On Losing Weight.

According to RunKeeper, I have run (at least) 526 miles this year. I have completed two half marathons. I have burned (at least) 68,797 calories. And I did not lose an ounce of weight. I worked out at least 4 times each week, sometimes for two hours straight and I didn’t drop a pound. I worked hard, yet I actually gained weight. (A hearty appetite will do that!) Don’t get me wrong, I felt great. I’m definitely stronger. My cardiovascular system is thankful for it. But I didn’t shed a pound. This isn’t a complaint. I’m just pointing something out here, something a lot of people don’t want to admit.

(Or maybe just me?)

I have often complained about not being able to lose weight in spite of working out a lot. And usually it’s Toby Joe who will point out that running isn’t the best way for a person to lose weight, especially a woman. Weight lifting and cutting calories is the way to go.

Back up… I used to see this woman at the gym. She had a great body. She was there every time I was there, which means she was there all the time. With a body like that, she had to be. She was roughly my age, size and stature, without the extra weight, of course. One day I finally got up the nerve to ask her how she does it. What does she do? What’s her workout routine? Because she looks great and I wanted to try and emulate whatever it was that she was doing so well.

She told me she works out for at least an hour every other day. She does the bike, jogs, lifts weights. But after all that she said, “Honestly though? I never lost a pound until I started watching what I ate.”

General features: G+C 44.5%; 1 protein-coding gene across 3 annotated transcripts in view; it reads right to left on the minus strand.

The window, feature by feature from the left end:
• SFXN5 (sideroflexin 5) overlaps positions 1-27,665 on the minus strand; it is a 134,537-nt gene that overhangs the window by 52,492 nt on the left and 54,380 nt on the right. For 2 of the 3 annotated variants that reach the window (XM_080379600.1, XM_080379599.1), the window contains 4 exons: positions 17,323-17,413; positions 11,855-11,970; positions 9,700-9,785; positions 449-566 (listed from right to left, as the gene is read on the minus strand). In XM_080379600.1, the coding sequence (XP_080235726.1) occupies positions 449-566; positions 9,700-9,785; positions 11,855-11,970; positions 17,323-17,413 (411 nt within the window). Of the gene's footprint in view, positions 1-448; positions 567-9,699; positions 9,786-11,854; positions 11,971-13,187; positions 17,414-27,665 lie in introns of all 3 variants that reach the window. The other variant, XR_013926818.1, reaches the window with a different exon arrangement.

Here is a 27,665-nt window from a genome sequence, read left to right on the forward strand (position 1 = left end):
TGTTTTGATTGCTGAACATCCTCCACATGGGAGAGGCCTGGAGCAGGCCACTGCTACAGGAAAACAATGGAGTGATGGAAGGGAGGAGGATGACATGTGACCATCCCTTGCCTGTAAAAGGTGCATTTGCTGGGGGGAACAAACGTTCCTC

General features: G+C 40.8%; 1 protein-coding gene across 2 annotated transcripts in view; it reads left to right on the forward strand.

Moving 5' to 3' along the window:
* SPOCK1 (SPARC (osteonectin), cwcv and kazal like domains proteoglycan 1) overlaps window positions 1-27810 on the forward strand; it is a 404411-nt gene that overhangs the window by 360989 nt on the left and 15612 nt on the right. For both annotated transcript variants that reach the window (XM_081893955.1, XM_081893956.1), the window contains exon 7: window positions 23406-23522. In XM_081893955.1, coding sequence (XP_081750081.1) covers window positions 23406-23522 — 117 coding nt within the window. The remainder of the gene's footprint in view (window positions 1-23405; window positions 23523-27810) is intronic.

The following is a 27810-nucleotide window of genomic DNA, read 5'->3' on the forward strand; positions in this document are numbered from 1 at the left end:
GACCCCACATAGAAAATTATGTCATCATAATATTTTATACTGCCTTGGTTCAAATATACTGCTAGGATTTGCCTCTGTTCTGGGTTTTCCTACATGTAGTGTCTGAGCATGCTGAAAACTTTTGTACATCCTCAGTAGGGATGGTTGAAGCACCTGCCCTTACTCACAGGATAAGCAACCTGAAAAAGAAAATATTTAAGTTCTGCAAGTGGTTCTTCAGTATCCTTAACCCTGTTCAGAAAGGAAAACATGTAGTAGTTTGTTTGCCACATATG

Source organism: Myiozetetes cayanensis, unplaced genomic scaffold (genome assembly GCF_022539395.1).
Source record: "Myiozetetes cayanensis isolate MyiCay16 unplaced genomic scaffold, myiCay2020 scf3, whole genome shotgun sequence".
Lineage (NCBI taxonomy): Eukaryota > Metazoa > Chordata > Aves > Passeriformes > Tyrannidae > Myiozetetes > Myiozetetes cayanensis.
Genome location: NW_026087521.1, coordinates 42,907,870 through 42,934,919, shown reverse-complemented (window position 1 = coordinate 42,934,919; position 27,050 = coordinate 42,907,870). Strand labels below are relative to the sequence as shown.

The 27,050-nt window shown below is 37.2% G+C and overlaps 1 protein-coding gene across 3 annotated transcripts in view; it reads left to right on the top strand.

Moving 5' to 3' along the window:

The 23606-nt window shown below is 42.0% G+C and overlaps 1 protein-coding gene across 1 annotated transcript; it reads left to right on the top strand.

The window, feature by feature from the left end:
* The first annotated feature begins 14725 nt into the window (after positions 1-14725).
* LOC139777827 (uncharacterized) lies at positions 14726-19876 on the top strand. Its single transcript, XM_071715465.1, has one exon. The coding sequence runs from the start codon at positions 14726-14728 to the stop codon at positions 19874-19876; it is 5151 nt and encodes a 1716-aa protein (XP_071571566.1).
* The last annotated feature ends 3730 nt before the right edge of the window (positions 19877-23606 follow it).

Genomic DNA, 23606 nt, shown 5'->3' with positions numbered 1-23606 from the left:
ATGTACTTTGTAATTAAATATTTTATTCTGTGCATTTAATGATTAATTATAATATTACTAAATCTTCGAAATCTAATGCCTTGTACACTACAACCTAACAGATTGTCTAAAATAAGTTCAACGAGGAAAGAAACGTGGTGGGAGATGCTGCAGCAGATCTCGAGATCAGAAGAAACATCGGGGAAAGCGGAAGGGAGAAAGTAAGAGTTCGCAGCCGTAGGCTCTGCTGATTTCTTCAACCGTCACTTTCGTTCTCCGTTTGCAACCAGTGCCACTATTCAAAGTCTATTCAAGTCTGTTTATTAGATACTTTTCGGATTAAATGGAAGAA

I didn’t want to believe her. Certainly all that work would pay off, no? If I could just work out every other day, run a lot more, certainly I’d lose weight, right?


On July 10th, while we were in Disney, I just got really fed up with the extra weight. I’m not obese; I’m far from it. I’m considered a healthy weight, average even. That’s fine. But I could stand to shed 10 pounds, 20 if you ask me. And it’s been that way for years. And I am sick of it. I am not happy about my extra 15-20 pounds. I used to be very thin, dangerously so. Don’t get me wrong, I’m not looking for that again. But I’d like to be able to shop my closet.

I’m just sick of it.

So: I quit Weight Watchers. The new points system wasn’t doing it for me. And it was costly, $18.00 a month, if I recall correctly. Instead, I decided to count calories, keep a diary of what I consume and figure out what I should cut out, or eat more of. I downloaded MyNetDiary for the iPhone. I think it ran me 7 or 8 bucks, a one-time fee. I started keeping track. At first, loosely so. Then a bit more militantly. I got an idea of what an ounce of cheese looks like. I paid attention to portion size. I just kept track.

I’m quite pleased to say that I have lost 6 pounds since I started. I have 7 more to reach my goal. If I could get rid of five after that, I’d buy myself something really awesome.